It’s no secret that killing people is unpleasant. Even if there weren’t genetic blocks against bloodlust, we have all been conditioned to understand that causing death is bad. Other people deserve to live.
Unless they’re not people. Or they’re very, very, bad people.
"goons 'massacre' rebels" (screenshot from The Daily)
Name-calling is an effective argument. In logic-nerd circles (where arguments ad hominem are invalid) this is not true, but to the rest of us, calling someone a name often works wonders to undermine their credibility.
dislodging "Gadhafi's thugs" (clipped from The Daily)
It’s only natural that we be willing to bomb “goons” but not “fathers.” Of course, if you’re beating a war drum, “thugs” also seems perfectly appropriate (as opposed to “supporters of the current government”).
Now, before you call me a name to discredit me (Gadhafi lover!), let me say that I don’t think there’s a “right” side to this story.
Having said that, I believe we are entitled to reporting on events that doesn’t paint so clear a picture of desired outcomes. Populism is popular (notice the shared Latin root…), but invoking hatred, or very very stern dislike, is not the job of news media.
They should leave it to blog commenters…
I am opposed to spanking. I would be more open to it if a child, once spanked, never misbehaved again, but I’m pretty sure that never happens. Not-spanking doesn’t mean you let children do everything they please, but it does mean you have to be more creative wherever an action requires a manufactured consequence. If little Timmy chops off a finger while playing with the door (a “natural” consequence) you told him not to play with, manufacturing additional punishment seems excessive — although an “I told you so” may prove irresistible.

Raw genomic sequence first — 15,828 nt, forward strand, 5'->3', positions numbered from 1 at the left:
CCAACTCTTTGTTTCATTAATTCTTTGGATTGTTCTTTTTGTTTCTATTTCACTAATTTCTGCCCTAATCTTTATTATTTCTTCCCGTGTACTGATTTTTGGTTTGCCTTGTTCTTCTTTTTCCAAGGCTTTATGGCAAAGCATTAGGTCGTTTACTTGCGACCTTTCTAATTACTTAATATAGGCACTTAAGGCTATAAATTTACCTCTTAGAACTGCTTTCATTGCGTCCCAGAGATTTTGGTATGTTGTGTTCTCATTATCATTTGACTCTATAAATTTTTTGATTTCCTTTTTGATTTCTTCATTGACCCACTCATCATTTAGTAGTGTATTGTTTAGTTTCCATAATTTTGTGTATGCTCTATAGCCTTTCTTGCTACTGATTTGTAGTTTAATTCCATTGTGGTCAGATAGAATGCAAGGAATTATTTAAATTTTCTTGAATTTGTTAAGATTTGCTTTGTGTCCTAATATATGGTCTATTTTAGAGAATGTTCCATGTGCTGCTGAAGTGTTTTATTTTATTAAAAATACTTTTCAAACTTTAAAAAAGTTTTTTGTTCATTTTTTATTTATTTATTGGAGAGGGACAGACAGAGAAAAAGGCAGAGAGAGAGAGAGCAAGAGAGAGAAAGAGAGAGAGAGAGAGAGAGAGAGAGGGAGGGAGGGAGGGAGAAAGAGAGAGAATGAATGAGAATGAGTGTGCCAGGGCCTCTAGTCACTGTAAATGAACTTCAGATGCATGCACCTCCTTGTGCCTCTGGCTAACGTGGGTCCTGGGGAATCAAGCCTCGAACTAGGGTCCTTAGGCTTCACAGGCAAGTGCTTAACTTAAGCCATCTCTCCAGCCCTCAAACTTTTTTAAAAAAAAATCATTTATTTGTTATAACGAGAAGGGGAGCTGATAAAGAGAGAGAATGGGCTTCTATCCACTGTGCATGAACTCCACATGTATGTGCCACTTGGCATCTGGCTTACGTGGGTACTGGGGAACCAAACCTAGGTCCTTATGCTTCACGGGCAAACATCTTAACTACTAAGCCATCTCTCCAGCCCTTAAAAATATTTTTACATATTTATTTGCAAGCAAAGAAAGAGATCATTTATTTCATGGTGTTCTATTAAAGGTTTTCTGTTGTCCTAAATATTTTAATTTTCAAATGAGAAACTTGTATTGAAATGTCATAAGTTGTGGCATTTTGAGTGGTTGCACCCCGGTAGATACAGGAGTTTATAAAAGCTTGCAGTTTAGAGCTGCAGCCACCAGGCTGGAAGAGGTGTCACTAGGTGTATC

Like those intrepid parents who don’t wish to hit their children to punish them, governments and societies invest great amounts of treasure, time, and/or energy into developing disciplinary techniques. French philosopher Michel Foucault offers his three cents in his book Discipline and Punish: The Birth of the Prison; of special interest (i.e., class assignment) is the chapter titled “Panopticism.”
No one laughs at me more than me, partially because I’m the only one who thinks I’m funny. Plus, I consider myself little more than a well-trained talking monkey (ape, for you purists). I often have moments where I visualize chimpanzee-me running my errands or doing my chores, a mental image which makes it difficult to take anything I do seriously.
Chimpanzees (and bonobos, genetically as similar to humans as chimps) evolved from a common ancestor within social contexts similar to those experienced by humans. The prevalent Social Brain hypothesis proposes that the evolution of our “large” brains was driven largely by the complexities of functioning within these social environments. Continue reading